The two lists of predicted essential genes, one resulting from FBA, and other from global in vitro transposition, were compared to assess both the intersection and differences. A comparison of these lists shows an intersection of 42 genes (Table (Table3).3). Assuming that the in vitro transposition is not biased, the model would achieve 60% accuracy (percentage of the total number of genes predicted to be essential or non essential by both methods). Figure Figure22 shows the distribution of the number of genes predicted to be essential or dispensable as predicted by FBA (in silico) and measured by the number of insert (in vivo) by metabolic pathway. Some of the genes predicted to be essential by FBA belonged to central metabolism, especially the gluconeogenesis pathway. Specifically, each step from phosphoenol-pyruvate to glucose-6-phosphate is predicted to be essential by FBA. However, the transposon mutagenesis only identified 3 genes involved in gluconeogenesis: cj1403c (glyceraldehyde 3-phosphate dehydrogenase), cj0597 (fructose-bisphosphate aldolase), and cj0840c (fructose-1,6-bisphosphatase). Nine of the 23 genes predicted to be dispensable by FBA that did not contain transposons, encode proteins associated with respiration (cj0107, cj0936, cj1153, cj1490c, cj1566c, cj1567c, cj1569c, cj1571c and cj1572c), confirming that the respiration chain of C. jejuni, whilst being essential for viability, is complex and not fully understood [26]. Concerning the vitamins and cofactors, predictions by FBA are uncertain because only verified transport reactions were included in the FBA model. In addition, the range of chemicals allowed in the medium for the FBA simulation was conservative because the medium composition is not well defined. This might explain the discrepancies for the biosynthesis of biotin, folic acid and pantothenate where most of the genes associated with the pathways were predicted to be essential by FBA, but were not essential according to the transposon mutagenesis. Riboflavin was assumed to be present in the medium and used by the cell [49] so it was predicted non-essential by FBA in agreement with our transposon mutagenesis data. In the transposon study of Stahl and Stintzi [20], they proposed that riboflavin biosynthesis is an essential pathway, perhaps because they used a different medium. Although ubiquinone has not been isolated from C. jejuni [34], the genome is predicted to encode three proteins that participate in ubiquinone biosynthesis [23]. Cj0324 could be attributed to the synthesis of menaquinone but cj0546 (UbiD) did not have any transposon inserts suggesting this gene has an unknown but important function.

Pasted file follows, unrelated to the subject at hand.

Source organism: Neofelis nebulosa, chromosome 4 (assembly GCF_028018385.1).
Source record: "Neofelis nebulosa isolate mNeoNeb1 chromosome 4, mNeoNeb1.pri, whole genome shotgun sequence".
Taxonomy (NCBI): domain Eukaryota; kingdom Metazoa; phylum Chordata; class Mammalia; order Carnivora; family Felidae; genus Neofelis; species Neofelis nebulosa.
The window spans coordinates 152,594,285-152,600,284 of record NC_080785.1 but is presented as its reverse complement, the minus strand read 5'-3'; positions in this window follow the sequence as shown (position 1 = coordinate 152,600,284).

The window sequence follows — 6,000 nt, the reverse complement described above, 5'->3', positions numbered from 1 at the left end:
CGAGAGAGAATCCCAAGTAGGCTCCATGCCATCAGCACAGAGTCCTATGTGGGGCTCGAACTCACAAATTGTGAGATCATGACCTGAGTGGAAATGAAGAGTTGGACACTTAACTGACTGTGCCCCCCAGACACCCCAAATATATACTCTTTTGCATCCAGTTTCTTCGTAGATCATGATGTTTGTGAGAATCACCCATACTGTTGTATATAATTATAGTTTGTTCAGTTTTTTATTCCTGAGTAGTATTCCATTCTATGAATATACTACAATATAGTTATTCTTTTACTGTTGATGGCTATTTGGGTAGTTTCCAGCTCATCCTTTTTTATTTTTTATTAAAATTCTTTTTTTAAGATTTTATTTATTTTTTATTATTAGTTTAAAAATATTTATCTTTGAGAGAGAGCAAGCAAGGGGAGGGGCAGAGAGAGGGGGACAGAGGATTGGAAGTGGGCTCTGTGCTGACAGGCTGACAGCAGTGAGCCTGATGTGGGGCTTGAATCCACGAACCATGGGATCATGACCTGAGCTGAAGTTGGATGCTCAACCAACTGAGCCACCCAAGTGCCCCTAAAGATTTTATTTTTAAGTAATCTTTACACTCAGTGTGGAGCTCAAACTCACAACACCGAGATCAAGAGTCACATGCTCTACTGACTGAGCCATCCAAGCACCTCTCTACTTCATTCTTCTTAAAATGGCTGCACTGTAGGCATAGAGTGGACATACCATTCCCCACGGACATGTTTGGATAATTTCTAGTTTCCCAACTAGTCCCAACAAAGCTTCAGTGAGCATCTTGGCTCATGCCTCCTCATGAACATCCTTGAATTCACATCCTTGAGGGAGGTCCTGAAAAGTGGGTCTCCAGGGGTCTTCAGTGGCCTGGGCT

Table 3
List of essential "metabolic genes" according to the different techniques
Figure 2
Metabolic genes predicted to be essential or dispensable in silico and in vivo by pathway. The genes predicted to be essential or non essential were determined by FBA (in silico) and from the number of inserts in a transposon mutagenesis of this study ...

One important caveat of the essential gene predictions using FBA is that some pathways were copied from H. pylori. In addition many genes annotated to be part of the cell wall were not taken into account in the model. However many genes involved in fatty acid metabolism and all the genes involved in fatty acid elongation are predicted to be essential by FBA: cj0328c (FabH), cj1303 (FabH2), cj0442 (FabF), cj0435 (FabG), cj0273 (FabZ), and cj1400c (FabI). FabD (cj0116) and FabF are also predicted essential from the transposon study. Fatty acid biosynthesis in Campylobacter is likely to contribute to the biosynthesis of the cell envelope, so it is perhaps not surprising that this is a key pathway.

Comparison of the essential gene predictions with a published study